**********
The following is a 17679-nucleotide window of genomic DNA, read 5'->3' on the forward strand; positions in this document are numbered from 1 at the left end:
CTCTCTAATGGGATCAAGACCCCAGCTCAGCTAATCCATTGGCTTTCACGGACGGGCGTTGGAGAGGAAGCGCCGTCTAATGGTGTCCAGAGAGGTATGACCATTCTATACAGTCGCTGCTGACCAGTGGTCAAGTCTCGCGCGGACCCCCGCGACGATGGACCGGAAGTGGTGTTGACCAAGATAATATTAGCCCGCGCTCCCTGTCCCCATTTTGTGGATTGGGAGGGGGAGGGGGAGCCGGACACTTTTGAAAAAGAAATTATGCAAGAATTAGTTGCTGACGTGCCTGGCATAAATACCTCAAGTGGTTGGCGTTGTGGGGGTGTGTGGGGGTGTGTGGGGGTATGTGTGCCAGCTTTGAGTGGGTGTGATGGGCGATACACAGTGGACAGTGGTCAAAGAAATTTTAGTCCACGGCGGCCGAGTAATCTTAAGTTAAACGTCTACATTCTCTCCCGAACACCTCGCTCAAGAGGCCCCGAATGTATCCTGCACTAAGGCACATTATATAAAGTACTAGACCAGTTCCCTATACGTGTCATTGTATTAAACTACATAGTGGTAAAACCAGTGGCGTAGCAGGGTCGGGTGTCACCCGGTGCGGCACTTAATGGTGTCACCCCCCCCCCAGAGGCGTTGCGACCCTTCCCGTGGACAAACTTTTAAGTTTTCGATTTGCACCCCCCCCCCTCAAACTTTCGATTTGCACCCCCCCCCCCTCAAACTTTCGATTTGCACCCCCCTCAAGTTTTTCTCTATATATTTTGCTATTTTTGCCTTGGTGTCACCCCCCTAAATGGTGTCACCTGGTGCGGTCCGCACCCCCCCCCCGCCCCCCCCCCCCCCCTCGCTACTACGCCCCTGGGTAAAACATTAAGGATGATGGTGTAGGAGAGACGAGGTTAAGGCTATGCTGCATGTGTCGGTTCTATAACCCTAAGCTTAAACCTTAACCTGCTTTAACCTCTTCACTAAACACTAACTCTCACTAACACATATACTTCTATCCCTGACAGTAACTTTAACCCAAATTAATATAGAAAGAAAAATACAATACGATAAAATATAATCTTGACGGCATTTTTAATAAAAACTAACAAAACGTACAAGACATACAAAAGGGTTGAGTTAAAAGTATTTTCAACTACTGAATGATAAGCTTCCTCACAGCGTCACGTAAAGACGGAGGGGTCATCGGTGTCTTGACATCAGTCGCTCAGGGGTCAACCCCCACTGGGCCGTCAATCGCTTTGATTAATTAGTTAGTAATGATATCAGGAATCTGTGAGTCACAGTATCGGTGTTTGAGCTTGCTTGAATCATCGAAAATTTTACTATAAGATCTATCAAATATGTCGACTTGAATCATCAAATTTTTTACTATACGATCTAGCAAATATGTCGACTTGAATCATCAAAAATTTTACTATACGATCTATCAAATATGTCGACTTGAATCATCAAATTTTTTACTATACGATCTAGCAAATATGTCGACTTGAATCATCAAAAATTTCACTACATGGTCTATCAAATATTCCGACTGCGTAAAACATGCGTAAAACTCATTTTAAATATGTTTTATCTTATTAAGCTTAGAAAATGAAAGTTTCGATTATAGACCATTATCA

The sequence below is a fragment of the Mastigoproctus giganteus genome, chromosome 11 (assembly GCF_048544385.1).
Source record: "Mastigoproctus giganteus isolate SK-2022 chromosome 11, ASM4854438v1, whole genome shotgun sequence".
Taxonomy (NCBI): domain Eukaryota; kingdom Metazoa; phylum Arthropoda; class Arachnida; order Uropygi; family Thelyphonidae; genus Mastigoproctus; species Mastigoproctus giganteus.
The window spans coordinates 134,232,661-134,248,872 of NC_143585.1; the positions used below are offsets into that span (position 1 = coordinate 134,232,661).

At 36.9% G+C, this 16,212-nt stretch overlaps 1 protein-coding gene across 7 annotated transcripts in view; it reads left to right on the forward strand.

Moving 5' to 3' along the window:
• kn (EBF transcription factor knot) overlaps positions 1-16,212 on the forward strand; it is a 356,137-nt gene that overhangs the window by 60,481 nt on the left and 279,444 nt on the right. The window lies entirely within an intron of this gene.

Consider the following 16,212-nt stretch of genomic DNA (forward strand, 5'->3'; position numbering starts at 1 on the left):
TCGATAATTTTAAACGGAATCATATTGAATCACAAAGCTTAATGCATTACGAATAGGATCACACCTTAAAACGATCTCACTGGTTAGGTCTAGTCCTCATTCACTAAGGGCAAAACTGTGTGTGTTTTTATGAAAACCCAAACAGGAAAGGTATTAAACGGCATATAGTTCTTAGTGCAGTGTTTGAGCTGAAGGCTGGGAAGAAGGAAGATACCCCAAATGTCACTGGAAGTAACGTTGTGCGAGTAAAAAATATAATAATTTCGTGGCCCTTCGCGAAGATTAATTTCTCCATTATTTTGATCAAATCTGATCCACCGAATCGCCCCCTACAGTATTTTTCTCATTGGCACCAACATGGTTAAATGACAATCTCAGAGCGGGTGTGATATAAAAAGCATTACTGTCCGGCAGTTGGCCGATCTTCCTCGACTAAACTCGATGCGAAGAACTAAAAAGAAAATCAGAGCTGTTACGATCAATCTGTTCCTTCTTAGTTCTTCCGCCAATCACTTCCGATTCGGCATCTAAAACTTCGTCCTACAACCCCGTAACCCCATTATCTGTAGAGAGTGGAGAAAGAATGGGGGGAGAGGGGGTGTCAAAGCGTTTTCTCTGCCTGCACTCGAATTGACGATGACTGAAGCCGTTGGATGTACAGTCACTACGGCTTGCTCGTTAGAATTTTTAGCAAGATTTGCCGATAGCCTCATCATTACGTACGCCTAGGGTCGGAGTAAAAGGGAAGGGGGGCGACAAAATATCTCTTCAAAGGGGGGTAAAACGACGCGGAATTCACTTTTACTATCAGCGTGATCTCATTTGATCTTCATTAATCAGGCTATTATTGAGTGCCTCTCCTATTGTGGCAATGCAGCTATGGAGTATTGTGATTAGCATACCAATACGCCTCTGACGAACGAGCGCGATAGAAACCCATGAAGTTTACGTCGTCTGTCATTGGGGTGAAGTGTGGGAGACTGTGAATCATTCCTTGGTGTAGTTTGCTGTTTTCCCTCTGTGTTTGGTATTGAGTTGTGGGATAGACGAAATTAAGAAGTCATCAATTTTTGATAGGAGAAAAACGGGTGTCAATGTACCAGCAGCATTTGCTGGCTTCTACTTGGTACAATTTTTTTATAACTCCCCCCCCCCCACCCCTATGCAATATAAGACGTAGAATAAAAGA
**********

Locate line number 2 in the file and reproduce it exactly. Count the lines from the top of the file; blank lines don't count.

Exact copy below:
CTCTCTAATGGGATCAAGACCCCAGCTCAGCTAATCCATTGGCTTTCACGGACGGGCGTTGGAGAGGAAGCGCCGTCTAATGGTGTCCAGAGAGGTATGACCATTCTATACAGTCGCTGCTGACCAGTGGTCAAGTCTCGCGCGGACCCCCGCGACGATGGACCGGAAGTGGTGTTGACCAAGATAATATTAGCCCGCGCTCCCTGTCCCCATTTTGTGGATTGGGAGGGGGAGGGGGAGCCGGACACTTTTGAAAAAGAAATTATGCAAGAATTAGTTGCTGACGTGCCTGGCATAAATACCTCAAGTGGTTGGCGTTGTGGGGGTGTGTGGGGGTGTGTGGGGGTATGTGTGCCAGCTTTGAGTGGGTGTGATGGGCGATACACAGTGGACAGTGGTCAAAGAAATTTTAGTCCACGGCGGCCGAGTAATCTTAAGTTAAACGTCTACATTCTCTCCCGAACACCTCGCTCAAGAGGCCCCGAATGTATCCTGCACTAAGGCACATTATATAAAGTACTAGACCAGTTCCCTATACGTGTCATTGTATTAAACTACATAGTGGTAAAACCAGTGGCGTAGCAGGGTCGGGTGTCACCCGGTGCGGCACTTAATGGTGTCACCCCCCCCCCAGAGGCGTTGCGACCCTTCCCGTGGACAAACTTTTAAGTTTTCGATTTGCACCCCCCCCCCTCAAACTTTCGATTTGCACCCCCCCCCCCTCAAACTTTCGATTTGCACCCCCCTCAAGTTTTTCTCTATATATTTTGCTATTTTTGCCTTGGTGTCACCCCCCTAAATGGTGTCACCTGGTGCGGTCCGCACCCCCCCCCCGCCCCCCCCCCCCCCCTCGCTACTACGCCCCTGGGTAAAACATTAAGGATGATGGTGTAGGAGAGACGAGGTTAAGGCTATGCTGCATGTGTCGGTTCTATAACCCTAAGCTTAAACCTTAACCTGCTTTAACCTCTTCACTAAACACTAACTCTCACTAACACATATACTTCTATCCCTGACAGTAACTTTAACCCAAATTAATATAGAAAGAAAAATACAATACGATAAAATATAATCTTGACGGCATTTTTAATAAAAACTAACAAAACGTACAAGACATACAAAAGGGTTGAGTTAAAAGTATTTTCAACTACTGAATGATAAGCTTCCTCACAGCGTCACGTAAAGACGGAGGGGTCATCGGTGTCTTGACATCAGTCGCTCAGGGGTCAACCCCCACTGGGCCGTCAATCGCTTTGATTAATTAGTTAGTAATGATATCAGGAATCTGTGAGTCACAGTATCGGTGTTTGAGCTTGCTTGAATCATCGAAAATTTTACTATAAGATCTATCAAATATGTCGACTTGAATCATCAAATTTTTTACTATACGATCTAGCAAATATGTCGACTTGAATCATCAAAAATTTTACTATACGATCTATCAAATATGTCGACTTGAATCATCAAATTTTTTACTATACGATCTAGCAAATATGTCGACTTGAATCATCAAAAATTTCACTACATGGTCTATCAAATATTCCGACTGCGTAAAACATGCGTAAAACTCATTTTAAATATGTTTTATCTTATTAAGCTTAGAAAATGAAAGTTTCGATTATAGACCATTATCA